Note: I have not read the comics and so all of the commentary in this piece is about the Xavier I have come to know in the multiple X Men movies.
Last week, I wrote about talking to my child about appropriation, and this conversation began during a viewing of the first X Men movie. At the time, I mentioned the ableism in the film, and since have received emails questioning this assertion. I believe that the best place to start this conversation is with a discussion about Professor Charles Francis Xavier.
Let’s begin with the fact that Xavier is both White and male. Disabled people are often erased from pop culture, but in the few instances in which we appear, we are far more likely to be portrayed as White and male. Just as in any other oppressed group, the White male is the one who is most likely to rise to the top and to be visible. Not only is Xavier White and male, he is well educated and has class privilege. I am aware that his disability occurred when he was a young man, which of course gave him plenty of time to use his various privileges to accumulate wealth.
I know from personal experience that going from an able bodied experience to a disabled one is extremely difficult. There is the constant reminder of the things that you can no longer do, and of course dealing with the ableism that suddenly becomes an active part of ones life. We never get to see Xavier’s struggle with this change. He is far to busy trying to avoid the potential of a war between mutants and humans. He never really experiences disableism, despite the fact that he is a wheelchair user. He is looked to as a leader by all who surround him. Even the major antagonist Magneto, clearly respect Charles, though he disagrees with his position on mutants.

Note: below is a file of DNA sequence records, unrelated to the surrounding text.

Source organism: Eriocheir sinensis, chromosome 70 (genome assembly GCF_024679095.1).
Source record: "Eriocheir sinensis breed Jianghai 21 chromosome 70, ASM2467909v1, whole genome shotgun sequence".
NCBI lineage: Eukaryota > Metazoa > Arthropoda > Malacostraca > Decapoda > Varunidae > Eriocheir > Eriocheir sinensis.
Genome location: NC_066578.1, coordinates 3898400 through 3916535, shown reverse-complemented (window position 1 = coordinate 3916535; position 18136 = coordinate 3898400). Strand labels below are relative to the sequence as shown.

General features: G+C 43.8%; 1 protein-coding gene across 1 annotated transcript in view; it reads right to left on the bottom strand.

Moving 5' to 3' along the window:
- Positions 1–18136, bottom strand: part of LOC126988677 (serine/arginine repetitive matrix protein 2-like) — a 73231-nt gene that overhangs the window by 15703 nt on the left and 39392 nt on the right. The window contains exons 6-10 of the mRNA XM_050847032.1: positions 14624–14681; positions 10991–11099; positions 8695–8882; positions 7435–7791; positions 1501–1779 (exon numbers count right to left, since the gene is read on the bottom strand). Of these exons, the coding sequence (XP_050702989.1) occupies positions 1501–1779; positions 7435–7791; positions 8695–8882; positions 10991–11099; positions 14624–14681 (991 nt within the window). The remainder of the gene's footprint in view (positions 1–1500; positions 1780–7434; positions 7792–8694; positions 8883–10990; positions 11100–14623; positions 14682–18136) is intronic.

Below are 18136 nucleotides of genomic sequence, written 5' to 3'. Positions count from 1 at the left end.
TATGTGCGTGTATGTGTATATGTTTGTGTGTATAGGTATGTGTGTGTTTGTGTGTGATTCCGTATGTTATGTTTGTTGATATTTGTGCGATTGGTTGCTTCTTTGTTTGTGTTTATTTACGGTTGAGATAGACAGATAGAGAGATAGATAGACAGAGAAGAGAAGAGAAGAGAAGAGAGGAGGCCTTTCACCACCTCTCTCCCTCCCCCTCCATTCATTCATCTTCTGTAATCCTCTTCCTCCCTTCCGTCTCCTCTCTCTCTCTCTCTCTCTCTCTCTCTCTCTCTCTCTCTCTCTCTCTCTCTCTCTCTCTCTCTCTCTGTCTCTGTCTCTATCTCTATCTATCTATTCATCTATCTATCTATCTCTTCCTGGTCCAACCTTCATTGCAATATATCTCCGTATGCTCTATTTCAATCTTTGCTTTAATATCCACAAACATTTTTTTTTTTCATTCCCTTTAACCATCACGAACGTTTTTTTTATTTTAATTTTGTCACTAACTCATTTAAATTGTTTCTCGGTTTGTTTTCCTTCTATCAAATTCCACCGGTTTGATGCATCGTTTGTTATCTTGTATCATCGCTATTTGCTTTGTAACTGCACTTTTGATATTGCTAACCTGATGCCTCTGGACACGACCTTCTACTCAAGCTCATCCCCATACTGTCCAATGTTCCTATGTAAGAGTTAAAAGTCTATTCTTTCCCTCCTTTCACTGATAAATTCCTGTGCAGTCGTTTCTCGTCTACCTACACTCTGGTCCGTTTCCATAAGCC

Charles is one of the most powerful mutants, and his abilities were not hampered by his disability in any way. There is no challenge that Charles cannot overcome with the help of his X Men and cerebro. While more accommodations would lead to greater opportunities for disabled people, the fact of the matter is that the world is not designed for us, and the accommodations that Charles has managed to create for himself, are a direct result of his class privilege. It is not an accident that Charles rarely has forays outside of his mansion that are visible on screen, where he has to face a world in which not even his great wealth can over come the institutional ableism of society. Xavier never has to deal with the fact that disabled bodies make people uncomfortable. I highly suspect that we never see this simply because it would detract from the powerful leader that he has been constructed to be. Seeing him having to struggle to get something from a shelf, or coming across a door that does not automatically open at his presence would make him appear weak in the minds of many, though what it would represent is the reality of an ableist world.